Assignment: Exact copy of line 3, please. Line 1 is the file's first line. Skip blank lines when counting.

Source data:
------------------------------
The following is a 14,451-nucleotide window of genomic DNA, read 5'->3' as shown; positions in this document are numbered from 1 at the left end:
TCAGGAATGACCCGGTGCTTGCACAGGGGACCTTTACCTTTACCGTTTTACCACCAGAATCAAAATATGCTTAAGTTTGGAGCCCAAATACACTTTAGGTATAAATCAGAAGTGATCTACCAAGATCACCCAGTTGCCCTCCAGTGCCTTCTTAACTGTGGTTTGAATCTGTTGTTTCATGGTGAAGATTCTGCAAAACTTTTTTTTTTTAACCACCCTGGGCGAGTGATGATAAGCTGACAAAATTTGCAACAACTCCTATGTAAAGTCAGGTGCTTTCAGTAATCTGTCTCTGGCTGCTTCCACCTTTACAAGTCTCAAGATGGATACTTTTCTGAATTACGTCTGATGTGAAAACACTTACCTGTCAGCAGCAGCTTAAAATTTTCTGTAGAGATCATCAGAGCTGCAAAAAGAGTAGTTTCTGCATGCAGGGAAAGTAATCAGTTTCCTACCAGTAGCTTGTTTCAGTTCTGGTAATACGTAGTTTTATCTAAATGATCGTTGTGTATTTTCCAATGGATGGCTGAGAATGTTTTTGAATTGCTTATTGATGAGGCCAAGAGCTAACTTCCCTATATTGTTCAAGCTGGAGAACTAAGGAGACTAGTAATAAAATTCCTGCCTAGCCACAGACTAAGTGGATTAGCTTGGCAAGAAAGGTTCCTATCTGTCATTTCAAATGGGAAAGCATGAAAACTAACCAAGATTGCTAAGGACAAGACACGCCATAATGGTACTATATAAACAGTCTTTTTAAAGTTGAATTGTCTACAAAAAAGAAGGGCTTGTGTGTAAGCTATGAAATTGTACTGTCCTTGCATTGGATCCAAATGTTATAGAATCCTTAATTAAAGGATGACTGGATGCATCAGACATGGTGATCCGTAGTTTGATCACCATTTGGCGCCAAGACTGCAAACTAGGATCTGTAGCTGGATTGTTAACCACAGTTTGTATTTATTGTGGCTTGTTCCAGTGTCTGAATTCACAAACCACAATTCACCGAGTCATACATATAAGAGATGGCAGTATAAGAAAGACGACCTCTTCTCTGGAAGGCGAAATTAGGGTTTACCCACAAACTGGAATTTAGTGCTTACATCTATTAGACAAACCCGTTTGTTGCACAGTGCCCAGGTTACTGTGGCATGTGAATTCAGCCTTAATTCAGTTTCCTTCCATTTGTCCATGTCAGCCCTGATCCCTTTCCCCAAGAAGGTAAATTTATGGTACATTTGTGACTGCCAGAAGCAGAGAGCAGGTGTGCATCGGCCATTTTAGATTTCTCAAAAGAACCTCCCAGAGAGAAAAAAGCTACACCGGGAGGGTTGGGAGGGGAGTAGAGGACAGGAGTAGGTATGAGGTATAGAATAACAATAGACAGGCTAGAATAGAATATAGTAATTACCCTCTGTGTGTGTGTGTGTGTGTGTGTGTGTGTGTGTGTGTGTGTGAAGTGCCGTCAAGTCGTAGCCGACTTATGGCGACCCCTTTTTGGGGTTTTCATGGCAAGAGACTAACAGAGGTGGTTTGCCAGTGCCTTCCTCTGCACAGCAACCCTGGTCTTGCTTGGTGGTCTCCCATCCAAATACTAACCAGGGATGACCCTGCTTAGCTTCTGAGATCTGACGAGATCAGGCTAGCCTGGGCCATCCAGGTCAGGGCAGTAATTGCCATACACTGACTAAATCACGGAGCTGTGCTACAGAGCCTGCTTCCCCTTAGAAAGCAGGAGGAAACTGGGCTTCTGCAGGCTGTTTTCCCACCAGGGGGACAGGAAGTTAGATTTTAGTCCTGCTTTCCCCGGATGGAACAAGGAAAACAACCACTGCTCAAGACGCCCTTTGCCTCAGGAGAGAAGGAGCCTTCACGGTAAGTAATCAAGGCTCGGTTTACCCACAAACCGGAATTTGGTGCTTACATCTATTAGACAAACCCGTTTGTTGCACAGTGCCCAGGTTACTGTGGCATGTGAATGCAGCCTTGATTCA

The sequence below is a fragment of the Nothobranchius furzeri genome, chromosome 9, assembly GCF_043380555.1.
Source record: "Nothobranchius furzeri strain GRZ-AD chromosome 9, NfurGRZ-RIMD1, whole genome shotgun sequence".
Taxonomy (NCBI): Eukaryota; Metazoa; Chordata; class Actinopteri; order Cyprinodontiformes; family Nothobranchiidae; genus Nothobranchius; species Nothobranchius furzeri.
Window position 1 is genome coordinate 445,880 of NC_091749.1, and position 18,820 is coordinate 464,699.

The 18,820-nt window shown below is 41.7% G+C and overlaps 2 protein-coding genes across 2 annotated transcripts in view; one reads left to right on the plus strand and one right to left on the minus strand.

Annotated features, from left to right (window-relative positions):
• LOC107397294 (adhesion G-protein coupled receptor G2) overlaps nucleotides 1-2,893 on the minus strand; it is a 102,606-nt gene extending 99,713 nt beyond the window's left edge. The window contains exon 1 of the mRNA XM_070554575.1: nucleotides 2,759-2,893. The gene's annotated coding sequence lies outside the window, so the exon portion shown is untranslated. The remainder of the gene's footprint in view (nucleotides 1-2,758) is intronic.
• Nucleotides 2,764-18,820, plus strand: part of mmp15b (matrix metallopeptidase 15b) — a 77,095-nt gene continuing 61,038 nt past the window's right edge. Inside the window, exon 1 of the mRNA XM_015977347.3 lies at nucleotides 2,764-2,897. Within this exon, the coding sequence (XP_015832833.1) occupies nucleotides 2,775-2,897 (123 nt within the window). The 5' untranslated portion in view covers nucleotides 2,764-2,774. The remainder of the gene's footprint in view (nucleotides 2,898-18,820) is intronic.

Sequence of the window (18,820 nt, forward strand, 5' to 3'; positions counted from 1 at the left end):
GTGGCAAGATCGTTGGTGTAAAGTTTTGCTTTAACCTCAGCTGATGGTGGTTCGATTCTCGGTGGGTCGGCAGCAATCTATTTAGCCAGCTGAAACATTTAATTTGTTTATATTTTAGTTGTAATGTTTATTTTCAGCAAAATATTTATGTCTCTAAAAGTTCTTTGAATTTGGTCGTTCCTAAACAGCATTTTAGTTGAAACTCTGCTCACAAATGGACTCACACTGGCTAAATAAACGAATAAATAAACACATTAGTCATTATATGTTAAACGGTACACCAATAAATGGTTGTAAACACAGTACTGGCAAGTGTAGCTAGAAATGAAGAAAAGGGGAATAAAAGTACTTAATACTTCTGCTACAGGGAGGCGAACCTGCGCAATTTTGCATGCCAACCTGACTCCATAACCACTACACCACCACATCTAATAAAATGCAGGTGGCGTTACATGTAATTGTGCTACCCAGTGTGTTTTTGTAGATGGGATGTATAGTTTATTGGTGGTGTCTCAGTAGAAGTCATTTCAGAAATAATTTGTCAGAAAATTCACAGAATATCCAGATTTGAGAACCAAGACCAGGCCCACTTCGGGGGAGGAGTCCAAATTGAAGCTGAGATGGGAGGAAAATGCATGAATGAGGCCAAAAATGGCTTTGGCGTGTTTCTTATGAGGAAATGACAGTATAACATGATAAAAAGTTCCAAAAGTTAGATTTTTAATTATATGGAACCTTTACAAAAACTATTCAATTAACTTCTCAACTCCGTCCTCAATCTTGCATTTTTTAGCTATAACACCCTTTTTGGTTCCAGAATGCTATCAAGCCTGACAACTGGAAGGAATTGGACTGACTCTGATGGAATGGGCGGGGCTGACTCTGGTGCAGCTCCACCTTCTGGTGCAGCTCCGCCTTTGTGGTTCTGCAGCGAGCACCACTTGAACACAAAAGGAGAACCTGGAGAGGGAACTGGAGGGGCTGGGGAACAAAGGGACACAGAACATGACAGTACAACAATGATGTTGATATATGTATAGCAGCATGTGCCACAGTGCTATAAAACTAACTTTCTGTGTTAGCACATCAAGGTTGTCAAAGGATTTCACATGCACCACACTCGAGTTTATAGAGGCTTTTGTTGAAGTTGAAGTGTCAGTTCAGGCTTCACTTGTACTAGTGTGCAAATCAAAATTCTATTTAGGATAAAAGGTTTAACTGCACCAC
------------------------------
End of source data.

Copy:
The sequence below is a fragment of the Nothobranchius furzeri genome, chromosome 9, assembly GCF_043380555.1.